Heightened Security for Dodgers Opening Day
Both the Los Angeles Police Department and the Los Angeles Department of General Services' Office of Public Safety patrolled the area surrounding Dodger Stadium for the the Dodgers' home opening game against the Pittsburgh Pirates Tuesday afternoon.
The extra security measure for Opening Day came one year after the brutal beating of San Francisco Giants fan Bryan Stow, and is intended to show that any rowdy behavior or violance will not be tolerated.
According to Deputy Police Chief Jose Perez Jr., some LAPD officers dressed in Pittsburgh Pirates jerseys "to see if anybody [was] going to attack those officers."
Police searched nearby parks to ensure nobody was camping out and drinking before the game. Drinking alcoholic beverages in the stadium parking lots is forbidden, a ban enforced because of the Bryan Stow incident.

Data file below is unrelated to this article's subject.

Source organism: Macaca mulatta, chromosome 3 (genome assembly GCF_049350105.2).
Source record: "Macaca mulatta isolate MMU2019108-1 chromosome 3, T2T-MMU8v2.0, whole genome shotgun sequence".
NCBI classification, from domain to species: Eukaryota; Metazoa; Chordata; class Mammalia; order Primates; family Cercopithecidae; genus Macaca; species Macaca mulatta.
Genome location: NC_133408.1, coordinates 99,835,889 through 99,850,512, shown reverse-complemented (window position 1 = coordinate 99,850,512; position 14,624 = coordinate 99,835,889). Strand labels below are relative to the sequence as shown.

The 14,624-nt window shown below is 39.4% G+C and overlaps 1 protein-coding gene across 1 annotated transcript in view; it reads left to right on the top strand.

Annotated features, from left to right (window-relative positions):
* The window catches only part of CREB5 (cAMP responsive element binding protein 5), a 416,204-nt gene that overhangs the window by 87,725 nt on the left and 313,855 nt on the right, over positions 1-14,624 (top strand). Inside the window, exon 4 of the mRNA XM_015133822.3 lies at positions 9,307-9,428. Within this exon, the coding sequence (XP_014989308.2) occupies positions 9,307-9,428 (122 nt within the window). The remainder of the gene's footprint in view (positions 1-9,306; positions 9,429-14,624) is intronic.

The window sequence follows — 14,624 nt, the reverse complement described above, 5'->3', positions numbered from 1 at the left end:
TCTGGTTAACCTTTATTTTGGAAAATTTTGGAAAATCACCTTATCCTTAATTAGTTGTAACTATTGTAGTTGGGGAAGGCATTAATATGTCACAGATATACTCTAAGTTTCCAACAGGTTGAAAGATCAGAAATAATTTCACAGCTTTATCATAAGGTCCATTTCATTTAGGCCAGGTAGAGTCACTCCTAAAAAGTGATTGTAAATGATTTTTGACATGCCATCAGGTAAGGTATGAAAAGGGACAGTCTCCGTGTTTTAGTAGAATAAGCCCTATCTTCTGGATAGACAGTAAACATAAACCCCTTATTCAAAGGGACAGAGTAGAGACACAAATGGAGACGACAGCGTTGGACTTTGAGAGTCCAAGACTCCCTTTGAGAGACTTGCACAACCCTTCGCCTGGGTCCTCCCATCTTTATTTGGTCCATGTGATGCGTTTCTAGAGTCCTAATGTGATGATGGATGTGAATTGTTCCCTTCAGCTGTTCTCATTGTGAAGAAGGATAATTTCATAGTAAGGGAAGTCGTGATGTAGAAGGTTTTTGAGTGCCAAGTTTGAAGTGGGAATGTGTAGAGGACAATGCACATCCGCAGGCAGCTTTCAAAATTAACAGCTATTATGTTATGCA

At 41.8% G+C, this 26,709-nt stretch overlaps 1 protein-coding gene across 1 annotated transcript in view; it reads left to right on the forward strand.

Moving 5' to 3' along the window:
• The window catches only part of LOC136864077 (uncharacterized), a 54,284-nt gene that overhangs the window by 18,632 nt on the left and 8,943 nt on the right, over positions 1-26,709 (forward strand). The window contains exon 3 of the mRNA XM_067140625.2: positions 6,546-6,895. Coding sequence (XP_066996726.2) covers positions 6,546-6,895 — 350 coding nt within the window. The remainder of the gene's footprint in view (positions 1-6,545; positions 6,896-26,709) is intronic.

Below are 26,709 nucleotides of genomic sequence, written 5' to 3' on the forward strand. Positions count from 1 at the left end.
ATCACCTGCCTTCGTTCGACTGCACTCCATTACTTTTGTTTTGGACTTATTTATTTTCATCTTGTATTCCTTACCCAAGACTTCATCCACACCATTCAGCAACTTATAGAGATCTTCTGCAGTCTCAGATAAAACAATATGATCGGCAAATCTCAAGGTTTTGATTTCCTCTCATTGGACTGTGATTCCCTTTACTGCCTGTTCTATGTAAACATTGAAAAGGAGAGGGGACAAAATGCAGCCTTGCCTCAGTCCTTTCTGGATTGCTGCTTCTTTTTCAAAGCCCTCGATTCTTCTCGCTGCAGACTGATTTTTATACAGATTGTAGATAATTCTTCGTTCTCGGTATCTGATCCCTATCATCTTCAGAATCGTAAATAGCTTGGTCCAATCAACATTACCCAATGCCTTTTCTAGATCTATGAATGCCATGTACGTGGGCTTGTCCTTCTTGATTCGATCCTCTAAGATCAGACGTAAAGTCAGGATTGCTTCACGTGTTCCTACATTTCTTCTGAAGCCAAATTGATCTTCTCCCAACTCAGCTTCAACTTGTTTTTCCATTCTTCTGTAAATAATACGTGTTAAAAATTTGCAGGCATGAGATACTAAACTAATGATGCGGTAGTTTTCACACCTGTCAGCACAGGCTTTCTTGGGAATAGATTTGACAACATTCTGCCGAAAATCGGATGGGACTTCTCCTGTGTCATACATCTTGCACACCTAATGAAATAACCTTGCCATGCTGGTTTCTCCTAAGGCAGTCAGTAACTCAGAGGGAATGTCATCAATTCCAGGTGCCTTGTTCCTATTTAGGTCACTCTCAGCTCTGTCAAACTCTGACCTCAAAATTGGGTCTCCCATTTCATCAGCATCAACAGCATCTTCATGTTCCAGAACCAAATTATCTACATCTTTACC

An LAPD statement read, "Such behavior greatly concerns the LAPD, not only because drinking alcoholic beverages in public parks is illegal, but because it frequently leads to altercations, rowdy behavior and other unsafe activities."
Stow attended last year's home opener against the San Francisco Giants when he was severely beaten in the parking lot after the game, leaving him in a coma and with permanent brain damage. He was wearing his Giants jersey at the game. Last month, he was finally transferred from a hospital to a therapy facility.
In July 2011, Louie Sanchez and Marvin Norwood were arrested for mayhem, assault, and battery of Bryan Stow. They are currently awaiting trial for the charges.
Excessive drinking and rowdy behavior has been a problem at the games, with 72 of 89 arrests at last year's home opener being related to public intoxication in the stadium parking lots. The Stow beating marked the second act of violence at Dodger Stadium, as another man was stabbed in the parking lot after the 2009 home opener, also against the Giants.
Fred Claire, previous Dodgers General Manager, said "The Bryan Stow beating... marked the saddest chapter in the history of Dodger Stadium," adding, "The impact of this unforgivable act of violence was felt throughout the world of sports."
The Dodgers won the game 2-1, thanks to an eighth inning home run by Andre Ethier. Legendary Dodgers broadcaster Vin Scully did not call the game because of a "severe cold", and was told to rest by doctors.